The occurrence of biological homochirality is attributed to symmetry-breaking mechanisms which are still debatable. Studies of symmetry breaking require tools for monitoring the population ratios of individual chiral nano-objects, such as molecules, polymers, or nanocrystals. Moreover, mapping their spatial distributions may elucidate on their symmetry-breaking mechanism. While luminescence is preferred for detecting single particle chirality due to its high signal-to-noise ratio, the typical low optical activity of chromophores limits its applicability. Here, we report on handedness determination of single chiral lanthanide-based luminescent nanocrystals with a total photon count of 2 × 10 4 . Due to the large emission dissymmetry, we could determine the handedness of individual particles using only a single circular polarization component of the emission spectrum, without polarization modulation. A machine learning algorithm, trained to several spectral line shape features, enabled us to determine and spatially map the handedness of individual nanocrystals with high accuracy and speed. This technique may become invaluable in studies of symmetry breaking in chiral materials.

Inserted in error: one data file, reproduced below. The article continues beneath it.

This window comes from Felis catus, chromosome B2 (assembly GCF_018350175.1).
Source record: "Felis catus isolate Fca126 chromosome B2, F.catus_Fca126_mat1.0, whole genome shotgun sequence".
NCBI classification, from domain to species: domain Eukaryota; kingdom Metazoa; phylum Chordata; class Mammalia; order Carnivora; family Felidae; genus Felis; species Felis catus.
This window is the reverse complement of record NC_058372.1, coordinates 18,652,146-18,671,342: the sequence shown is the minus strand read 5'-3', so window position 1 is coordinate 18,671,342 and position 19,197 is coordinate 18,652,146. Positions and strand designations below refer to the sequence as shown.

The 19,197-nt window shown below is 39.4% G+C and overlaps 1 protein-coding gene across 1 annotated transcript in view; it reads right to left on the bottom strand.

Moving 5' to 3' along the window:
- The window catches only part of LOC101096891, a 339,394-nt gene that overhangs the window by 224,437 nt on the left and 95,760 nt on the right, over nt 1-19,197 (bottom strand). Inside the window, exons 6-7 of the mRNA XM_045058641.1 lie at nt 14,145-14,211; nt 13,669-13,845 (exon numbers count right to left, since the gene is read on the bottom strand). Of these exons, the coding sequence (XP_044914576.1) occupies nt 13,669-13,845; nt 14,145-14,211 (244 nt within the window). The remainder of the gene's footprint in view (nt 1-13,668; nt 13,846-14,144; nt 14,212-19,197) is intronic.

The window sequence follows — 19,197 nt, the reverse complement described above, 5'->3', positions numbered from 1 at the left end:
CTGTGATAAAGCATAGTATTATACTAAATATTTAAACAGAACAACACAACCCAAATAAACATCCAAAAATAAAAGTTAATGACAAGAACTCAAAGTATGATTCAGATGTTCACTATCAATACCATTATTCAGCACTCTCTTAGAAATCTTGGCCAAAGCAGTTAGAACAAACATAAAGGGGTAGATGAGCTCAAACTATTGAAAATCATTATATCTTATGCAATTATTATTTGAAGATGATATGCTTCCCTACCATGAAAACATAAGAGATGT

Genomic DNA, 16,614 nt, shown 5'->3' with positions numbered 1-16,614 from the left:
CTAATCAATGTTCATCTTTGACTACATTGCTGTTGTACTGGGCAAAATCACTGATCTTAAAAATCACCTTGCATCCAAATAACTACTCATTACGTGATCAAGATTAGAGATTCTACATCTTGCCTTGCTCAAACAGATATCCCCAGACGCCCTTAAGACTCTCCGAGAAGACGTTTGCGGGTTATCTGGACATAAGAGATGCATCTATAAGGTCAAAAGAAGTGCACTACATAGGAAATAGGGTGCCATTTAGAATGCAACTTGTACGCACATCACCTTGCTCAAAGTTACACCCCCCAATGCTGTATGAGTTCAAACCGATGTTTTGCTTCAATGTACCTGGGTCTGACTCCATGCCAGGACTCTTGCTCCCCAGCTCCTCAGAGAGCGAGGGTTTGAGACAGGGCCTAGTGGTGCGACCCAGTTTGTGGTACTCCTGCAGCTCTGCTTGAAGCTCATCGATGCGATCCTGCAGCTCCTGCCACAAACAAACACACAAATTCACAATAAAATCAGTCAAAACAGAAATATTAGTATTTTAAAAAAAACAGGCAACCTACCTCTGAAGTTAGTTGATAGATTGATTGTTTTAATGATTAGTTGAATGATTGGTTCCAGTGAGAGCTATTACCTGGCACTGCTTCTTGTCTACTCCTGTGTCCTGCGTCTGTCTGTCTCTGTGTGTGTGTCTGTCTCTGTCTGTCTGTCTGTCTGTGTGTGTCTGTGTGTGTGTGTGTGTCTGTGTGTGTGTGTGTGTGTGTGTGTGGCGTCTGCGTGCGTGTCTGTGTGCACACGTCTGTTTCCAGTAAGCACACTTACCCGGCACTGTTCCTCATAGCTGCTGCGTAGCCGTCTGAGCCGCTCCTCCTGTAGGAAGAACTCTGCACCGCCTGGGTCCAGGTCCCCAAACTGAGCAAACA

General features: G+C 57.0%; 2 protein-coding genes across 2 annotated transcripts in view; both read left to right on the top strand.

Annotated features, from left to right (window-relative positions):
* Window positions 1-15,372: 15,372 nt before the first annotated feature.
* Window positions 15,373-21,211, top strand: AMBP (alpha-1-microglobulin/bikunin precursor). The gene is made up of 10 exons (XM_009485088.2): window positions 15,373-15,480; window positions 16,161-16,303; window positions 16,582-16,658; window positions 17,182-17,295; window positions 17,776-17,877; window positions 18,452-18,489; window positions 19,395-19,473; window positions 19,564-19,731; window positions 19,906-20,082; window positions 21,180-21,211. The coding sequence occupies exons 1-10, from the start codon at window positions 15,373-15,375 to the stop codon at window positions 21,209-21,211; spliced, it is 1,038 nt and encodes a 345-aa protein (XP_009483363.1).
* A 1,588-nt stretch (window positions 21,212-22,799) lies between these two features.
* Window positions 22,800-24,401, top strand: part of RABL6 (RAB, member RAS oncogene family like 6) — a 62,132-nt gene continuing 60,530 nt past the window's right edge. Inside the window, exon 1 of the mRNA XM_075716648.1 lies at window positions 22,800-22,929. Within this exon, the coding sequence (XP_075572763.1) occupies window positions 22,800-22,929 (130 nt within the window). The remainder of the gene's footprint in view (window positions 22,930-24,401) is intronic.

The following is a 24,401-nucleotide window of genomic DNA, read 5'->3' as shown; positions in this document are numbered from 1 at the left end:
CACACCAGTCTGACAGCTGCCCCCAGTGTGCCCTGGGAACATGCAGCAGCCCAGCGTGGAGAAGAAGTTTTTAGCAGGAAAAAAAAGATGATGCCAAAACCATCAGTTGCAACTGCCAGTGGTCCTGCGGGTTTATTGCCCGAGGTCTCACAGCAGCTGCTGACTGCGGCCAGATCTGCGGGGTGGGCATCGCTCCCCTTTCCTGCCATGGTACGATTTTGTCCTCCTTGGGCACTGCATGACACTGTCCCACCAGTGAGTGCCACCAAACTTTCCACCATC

- chiroptical activity
- circularly polarized luminescence
- lanthanide nanocrystals
- single-particle spectroscopy